First, calibration curves for pure lipids (DPPC and DC8,9PC) were created using DMPC (1,2-dimyristoyl-sn-glycero-3-phosphocholine) as an internal standard. The calibration curve for both DPPC and DC8,9PC showed an R2 of 0.992, obtained using the intensity ratio of analyte and internal standard. Next, DPPC:DC8,9PC liposomes were treated with UV radiation (254 nm). Following this treatment, lipids were extracted from the liposomes and analyzed. The analysis of the lipids before and after UV exposure confirmed a decrease in the signal of DC8,9PC of about 90%. In contrast, there was no reduction in DPPC signal.
doi:10.1007/s11745-010-3493-1
PMCID: PMC3238685  PMID: 21327726
NALDI; MALDI; mass spectrometry; lipids; quantitation; drug delivery
13.  Cutaneous signs are important in the diagnosis of the rare neoplasia syndrome Carney complex 
European journal of pediatrics  2009;168(11):1401-1404.
We describe a 15-year-old boy who presented with a stroke. Brain MRI imaging showed thalamic and multiple cerebral infarcts. An echocardiogram revealed multiple atrial masses, which were resected. Histological examination confirmed multiple atrial myxomas. Further clinical examination of the patient revealed subtle buccal and peri-oral lentigenes. The diagnosis of Carney complex was made clinically. The patient was subsequently diagnosed with testicular seminomas and a cutaneous angiomyxoma. Genetic investigation revealed a pathological mutation in the PRKAR1A gene. We review the reported manifestations and presentations of Carney complex, along with current diagnostic guidelines. We emphasise the importance of recognising the cutaneous manifestations of this rare autosomal dominantly inherited neoplasia syndrome.
doi:10.1007/s00431-009-0935-y
PMCID: PMC3138206  PMID: 19219454
14.  The Human Cathelicidin LL-37 Preferentially Promotes Apoptosis of Infected Airway Epithelium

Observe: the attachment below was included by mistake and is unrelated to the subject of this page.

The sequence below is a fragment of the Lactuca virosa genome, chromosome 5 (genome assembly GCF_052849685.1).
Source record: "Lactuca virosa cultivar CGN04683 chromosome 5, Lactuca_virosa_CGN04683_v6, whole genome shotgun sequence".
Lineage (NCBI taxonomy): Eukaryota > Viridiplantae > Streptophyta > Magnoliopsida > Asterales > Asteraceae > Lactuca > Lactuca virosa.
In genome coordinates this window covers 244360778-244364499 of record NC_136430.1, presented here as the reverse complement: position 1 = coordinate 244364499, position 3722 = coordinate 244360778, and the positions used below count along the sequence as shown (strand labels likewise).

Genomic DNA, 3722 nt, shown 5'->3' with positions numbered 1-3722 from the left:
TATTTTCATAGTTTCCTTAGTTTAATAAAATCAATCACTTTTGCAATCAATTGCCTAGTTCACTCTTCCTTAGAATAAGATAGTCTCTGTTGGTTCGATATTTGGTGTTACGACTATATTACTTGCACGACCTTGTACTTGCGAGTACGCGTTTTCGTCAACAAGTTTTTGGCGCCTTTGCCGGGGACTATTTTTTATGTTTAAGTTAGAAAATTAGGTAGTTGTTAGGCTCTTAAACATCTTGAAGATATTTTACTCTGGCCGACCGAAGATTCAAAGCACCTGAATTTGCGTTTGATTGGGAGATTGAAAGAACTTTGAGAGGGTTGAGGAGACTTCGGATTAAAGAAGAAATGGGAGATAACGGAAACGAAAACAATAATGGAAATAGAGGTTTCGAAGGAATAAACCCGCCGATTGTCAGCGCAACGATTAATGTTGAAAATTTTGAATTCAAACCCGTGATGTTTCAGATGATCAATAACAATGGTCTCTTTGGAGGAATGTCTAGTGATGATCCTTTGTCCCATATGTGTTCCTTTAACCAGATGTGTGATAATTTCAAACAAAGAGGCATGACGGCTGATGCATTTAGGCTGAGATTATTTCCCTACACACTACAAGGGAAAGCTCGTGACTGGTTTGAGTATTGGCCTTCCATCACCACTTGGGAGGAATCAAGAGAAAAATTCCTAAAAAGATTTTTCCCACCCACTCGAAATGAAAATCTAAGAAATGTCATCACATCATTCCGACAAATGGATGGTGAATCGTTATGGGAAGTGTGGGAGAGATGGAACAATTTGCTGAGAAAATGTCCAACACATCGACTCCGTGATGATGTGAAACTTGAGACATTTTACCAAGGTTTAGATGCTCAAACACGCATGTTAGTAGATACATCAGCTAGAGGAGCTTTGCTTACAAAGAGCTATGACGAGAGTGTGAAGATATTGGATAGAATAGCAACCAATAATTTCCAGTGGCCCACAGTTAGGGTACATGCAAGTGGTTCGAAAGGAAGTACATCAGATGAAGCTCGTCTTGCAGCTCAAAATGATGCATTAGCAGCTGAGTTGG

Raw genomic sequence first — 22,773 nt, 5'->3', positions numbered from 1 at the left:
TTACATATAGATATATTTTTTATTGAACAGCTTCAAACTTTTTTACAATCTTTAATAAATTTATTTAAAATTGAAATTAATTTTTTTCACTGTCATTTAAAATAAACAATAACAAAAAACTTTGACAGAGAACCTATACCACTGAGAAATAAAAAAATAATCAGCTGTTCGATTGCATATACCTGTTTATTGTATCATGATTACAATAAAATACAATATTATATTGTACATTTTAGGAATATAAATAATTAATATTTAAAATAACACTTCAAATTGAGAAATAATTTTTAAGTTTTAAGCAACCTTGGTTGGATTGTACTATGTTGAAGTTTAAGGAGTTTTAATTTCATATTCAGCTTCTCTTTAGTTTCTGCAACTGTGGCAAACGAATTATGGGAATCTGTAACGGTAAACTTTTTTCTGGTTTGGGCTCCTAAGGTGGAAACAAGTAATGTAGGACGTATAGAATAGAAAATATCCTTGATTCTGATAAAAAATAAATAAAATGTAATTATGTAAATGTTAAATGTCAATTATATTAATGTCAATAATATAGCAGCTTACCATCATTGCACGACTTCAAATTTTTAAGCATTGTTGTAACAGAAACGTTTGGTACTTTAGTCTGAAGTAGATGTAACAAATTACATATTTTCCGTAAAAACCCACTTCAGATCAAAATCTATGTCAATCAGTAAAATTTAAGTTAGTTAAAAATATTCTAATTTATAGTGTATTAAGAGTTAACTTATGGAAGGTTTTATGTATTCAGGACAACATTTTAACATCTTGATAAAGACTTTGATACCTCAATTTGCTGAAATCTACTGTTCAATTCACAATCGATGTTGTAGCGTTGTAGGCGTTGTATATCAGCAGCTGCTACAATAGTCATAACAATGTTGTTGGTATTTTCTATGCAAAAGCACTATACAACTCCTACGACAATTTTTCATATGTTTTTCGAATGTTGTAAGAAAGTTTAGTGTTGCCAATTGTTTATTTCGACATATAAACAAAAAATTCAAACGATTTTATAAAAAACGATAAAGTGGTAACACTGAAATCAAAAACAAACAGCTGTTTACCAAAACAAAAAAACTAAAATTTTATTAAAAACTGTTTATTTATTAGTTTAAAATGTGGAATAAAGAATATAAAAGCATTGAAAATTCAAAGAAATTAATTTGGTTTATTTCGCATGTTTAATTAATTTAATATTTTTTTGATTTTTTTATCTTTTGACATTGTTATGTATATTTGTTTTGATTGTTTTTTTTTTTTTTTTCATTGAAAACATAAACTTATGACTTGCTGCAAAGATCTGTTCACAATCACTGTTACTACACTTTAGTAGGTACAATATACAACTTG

Cationic host defense peptides are key, evolutionarily conserved components of the innate immune system. The human cathelicidin LL-37 is an important cationic host defense peptide up-regulated in infection and inflammation, specifically in the human lung, and was shown to enhance the pulmonary clearance of the opportunistic pathogen Pseudomonas aeruginosa in vivo by as yet undefined mechanisms. In addition to its direct microbicidal potential, LL-37 can modulate inflammation and immune mechanisms in host defense against infection, including the capacity to modulate cell death pathways. We demonstrate that at physiologically relevant concentrations of LL-37, this peptide preferentially promoted the apoptosis of infected airway epithelium, via enhanced LL-37–induced mitochondrial membrane depolarization and release of cytochrome c, with activation of caspase-9 and caspase-3 and induction of apoptosis, which only occurred in the presence of both peptide and bacteria, but not with either stimulus alone. This synergistic induction of apoptosis in infected cells was caspase-dependent, contrasting with the caspase-independent cell death induced by supraphysiologic levels of peptide alone. We demonstrate that the synergistic induction of apoptosis by LL-37 and Pseudomonas aeruginosa required specific bacteria–epithelial cell interactions with whole, live bacteria, and bacterial invasion of the epithelial cell. We propose that the LL-37–mediated apoptosis of infected, compromised airway epithelial cells may represent a novel inflammomodulatory role for this peptide in innate host defense, promoting the clearance of respiratory pathogens.
doi:10.1165/rcmb.2009-0250OC
PMCID: PMC2993089  PMID: 20097832
cationic host defense peptide; antimicrobial peptide; innate immunity; Pseudomonas; apoptosis
15.  The Human Cathelicidin LL-37 Preferentially Promotes Apoptosis of Infected Airway Epithelium